The U.S. has relaxed its grip on the Internet, thanks to a new agreement with the Internet Corporation for Assigned Names and Numbers (ICANN). Widely hailed as an internationalization of Internet governance, the move could also make it more likely consumers will see a huge increase in Global Top-Level Domains (gTLDs).
Until now, ICANN has largely been a creature of the U.S. Department of Commerce and has sometimes been criticized as a result. The new agreement between ICANN and the U.S. creates a new international management scheme, under which the U.S. has only a single seat at the negotiating table.
ICANN controls the international domain name and IP address structure that gives the Internet its form. It is also the group that decides which gTLDs, such as .com, .net, and .org can be used.
While ICANN does other important things, gTLD issues are where it often makes news that directly affects Internet users. The group has been involved in discussions over whether to create an .xxx gTLD for adult sites (it refused) and is under constant pressure to create others.
Some businesses fear an ICANN proposal that could result in the creation of an unlimited number new gTLDs--things like .football, .sailing, and .softdrink. The additional new gTDs might require companies to purchase large numbers of new domain names to protect their trademarks.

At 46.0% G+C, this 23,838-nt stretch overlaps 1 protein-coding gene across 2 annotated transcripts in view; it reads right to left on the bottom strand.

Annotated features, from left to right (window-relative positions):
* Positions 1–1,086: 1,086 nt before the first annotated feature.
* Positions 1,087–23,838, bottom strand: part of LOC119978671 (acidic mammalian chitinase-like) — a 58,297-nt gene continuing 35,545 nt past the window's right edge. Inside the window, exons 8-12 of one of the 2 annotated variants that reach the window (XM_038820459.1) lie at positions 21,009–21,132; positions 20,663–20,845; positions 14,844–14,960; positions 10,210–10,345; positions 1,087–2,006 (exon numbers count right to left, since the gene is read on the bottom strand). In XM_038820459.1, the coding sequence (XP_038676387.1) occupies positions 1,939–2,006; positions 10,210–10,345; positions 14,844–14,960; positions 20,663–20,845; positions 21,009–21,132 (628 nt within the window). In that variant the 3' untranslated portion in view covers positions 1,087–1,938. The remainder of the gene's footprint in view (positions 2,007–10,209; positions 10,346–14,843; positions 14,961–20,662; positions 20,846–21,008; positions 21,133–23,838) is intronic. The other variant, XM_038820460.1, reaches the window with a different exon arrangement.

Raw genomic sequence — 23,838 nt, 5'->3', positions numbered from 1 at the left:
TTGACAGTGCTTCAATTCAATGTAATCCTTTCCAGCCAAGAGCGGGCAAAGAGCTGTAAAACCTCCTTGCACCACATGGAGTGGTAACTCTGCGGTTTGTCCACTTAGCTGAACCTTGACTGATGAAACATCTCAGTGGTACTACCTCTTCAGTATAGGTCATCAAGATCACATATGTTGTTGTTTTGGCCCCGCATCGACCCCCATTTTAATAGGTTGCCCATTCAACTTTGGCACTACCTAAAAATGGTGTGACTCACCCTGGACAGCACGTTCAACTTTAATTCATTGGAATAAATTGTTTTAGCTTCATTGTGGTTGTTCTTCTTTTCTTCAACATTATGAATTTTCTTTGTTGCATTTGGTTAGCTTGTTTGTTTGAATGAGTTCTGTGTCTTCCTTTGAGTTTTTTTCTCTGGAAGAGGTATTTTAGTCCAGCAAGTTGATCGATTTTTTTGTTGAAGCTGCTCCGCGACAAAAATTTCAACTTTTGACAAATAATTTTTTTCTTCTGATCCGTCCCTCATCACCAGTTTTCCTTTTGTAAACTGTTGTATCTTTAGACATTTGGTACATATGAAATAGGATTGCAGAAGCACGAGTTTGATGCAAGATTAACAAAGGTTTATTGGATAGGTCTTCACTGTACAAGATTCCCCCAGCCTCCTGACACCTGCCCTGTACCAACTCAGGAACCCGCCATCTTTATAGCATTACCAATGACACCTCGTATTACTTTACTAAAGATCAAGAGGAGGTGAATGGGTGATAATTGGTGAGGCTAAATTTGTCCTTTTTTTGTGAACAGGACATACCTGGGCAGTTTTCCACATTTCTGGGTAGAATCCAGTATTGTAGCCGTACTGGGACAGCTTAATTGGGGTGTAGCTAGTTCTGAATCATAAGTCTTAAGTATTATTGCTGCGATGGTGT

This could represent a considerable expense for business and create a new and continuing game of cat-and-mouse between trademark owners and infringers.
U.S. lawmakers have questioned the value of new gTLDs and urged ICANN not to allow their creation. The new agreement between ICANN and the U.S. specifically mentions the issue.
"Nothing in this document is an expression of support by [the Department of Commerce] of any specific plan or proposal for the implementation of new generic top level domain names or is an expression by DOC of a view that the potential consumer benefits of new gTLDs outweigh the potential costs," the new agreement said.
My take: It is easy to take a "we invented it and its ours" attitude toward the Internet, but this is shortsighted. Nevertheless, if ICANN unleashes a flood of new gTLDs, businesses worldwide might wish the U.S. had remained more involved.